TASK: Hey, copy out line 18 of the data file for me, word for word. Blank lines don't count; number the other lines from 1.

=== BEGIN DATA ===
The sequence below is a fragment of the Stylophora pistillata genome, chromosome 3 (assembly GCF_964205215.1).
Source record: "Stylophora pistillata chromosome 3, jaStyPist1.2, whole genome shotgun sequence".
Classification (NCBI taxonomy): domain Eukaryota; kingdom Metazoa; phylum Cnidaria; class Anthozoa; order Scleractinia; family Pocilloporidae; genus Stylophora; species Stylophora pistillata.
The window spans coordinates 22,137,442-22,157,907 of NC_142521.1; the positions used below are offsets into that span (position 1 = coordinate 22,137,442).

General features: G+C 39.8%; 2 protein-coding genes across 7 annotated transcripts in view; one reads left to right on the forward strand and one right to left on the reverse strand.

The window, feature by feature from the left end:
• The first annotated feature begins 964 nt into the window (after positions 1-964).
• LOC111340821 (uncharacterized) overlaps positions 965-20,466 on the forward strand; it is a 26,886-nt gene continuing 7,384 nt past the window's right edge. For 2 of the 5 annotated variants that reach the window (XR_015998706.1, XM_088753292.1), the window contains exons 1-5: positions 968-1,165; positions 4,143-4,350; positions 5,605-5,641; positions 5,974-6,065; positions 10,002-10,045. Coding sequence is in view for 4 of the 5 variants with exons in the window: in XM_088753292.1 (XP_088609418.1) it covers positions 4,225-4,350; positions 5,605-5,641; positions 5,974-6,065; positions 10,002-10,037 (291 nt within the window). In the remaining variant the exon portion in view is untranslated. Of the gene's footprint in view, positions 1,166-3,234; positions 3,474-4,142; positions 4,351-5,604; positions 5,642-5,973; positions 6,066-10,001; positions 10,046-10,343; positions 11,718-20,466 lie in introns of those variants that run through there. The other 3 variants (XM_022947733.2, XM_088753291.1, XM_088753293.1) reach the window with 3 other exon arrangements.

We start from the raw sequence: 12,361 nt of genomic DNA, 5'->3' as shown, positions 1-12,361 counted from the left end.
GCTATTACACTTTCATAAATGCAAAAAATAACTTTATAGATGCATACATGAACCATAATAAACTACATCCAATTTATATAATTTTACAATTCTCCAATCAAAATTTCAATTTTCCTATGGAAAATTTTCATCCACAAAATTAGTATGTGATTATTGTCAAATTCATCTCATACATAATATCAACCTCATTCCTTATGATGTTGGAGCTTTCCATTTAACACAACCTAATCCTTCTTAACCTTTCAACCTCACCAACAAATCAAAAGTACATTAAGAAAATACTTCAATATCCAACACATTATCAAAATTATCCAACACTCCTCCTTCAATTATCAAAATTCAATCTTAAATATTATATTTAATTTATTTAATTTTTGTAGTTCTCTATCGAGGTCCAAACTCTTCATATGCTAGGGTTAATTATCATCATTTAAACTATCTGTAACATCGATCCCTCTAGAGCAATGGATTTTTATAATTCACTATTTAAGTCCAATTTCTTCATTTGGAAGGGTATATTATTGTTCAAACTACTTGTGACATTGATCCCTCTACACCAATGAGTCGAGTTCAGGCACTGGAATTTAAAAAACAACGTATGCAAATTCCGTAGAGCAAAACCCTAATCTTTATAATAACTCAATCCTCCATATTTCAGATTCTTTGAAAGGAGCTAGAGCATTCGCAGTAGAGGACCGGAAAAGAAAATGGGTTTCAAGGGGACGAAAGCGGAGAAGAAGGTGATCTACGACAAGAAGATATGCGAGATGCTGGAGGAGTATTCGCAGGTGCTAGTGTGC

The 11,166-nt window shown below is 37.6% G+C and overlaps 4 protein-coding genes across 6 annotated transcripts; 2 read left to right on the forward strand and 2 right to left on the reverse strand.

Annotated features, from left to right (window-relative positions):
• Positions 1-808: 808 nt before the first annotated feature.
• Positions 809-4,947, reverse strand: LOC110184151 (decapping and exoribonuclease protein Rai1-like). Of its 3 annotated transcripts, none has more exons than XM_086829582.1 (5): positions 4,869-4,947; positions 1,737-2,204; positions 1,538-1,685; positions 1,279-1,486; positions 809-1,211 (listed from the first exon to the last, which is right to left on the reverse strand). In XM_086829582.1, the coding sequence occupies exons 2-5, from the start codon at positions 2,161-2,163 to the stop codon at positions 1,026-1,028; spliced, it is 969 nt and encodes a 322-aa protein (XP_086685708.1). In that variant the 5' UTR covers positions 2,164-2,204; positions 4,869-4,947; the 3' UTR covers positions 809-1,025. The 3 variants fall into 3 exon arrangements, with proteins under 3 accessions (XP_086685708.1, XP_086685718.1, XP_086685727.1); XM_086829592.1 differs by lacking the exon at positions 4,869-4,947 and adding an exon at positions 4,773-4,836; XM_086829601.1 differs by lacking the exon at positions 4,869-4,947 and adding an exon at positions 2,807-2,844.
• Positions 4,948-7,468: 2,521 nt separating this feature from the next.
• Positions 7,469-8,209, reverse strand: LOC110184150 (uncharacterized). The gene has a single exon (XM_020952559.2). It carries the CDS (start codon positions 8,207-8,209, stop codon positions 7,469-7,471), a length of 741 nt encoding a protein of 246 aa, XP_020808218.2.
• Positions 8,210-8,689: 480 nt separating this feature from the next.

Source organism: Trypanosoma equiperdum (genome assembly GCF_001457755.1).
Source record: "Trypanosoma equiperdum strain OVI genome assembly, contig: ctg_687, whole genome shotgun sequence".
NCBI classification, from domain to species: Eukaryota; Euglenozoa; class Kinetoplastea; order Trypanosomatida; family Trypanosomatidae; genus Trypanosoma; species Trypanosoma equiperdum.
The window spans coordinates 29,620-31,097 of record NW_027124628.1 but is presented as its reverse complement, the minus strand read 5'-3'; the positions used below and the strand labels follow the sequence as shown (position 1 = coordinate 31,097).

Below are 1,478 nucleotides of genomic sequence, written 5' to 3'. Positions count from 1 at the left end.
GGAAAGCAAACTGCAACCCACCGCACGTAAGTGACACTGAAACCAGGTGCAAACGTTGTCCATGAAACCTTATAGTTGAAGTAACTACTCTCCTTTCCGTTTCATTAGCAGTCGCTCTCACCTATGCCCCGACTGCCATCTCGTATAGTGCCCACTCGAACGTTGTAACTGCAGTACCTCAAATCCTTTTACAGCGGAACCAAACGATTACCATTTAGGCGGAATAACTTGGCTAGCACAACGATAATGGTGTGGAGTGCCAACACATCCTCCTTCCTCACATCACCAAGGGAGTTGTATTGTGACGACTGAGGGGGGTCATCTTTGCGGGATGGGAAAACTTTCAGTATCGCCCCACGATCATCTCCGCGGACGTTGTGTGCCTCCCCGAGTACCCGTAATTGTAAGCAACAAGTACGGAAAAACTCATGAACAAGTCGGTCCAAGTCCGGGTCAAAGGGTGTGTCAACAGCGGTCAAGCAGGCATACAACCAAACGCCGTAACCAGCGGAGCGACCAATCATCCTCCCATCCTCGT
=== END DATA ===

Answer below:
Source organism: Trypanosoma equiperdum (genome assembly GCF_001457755.1).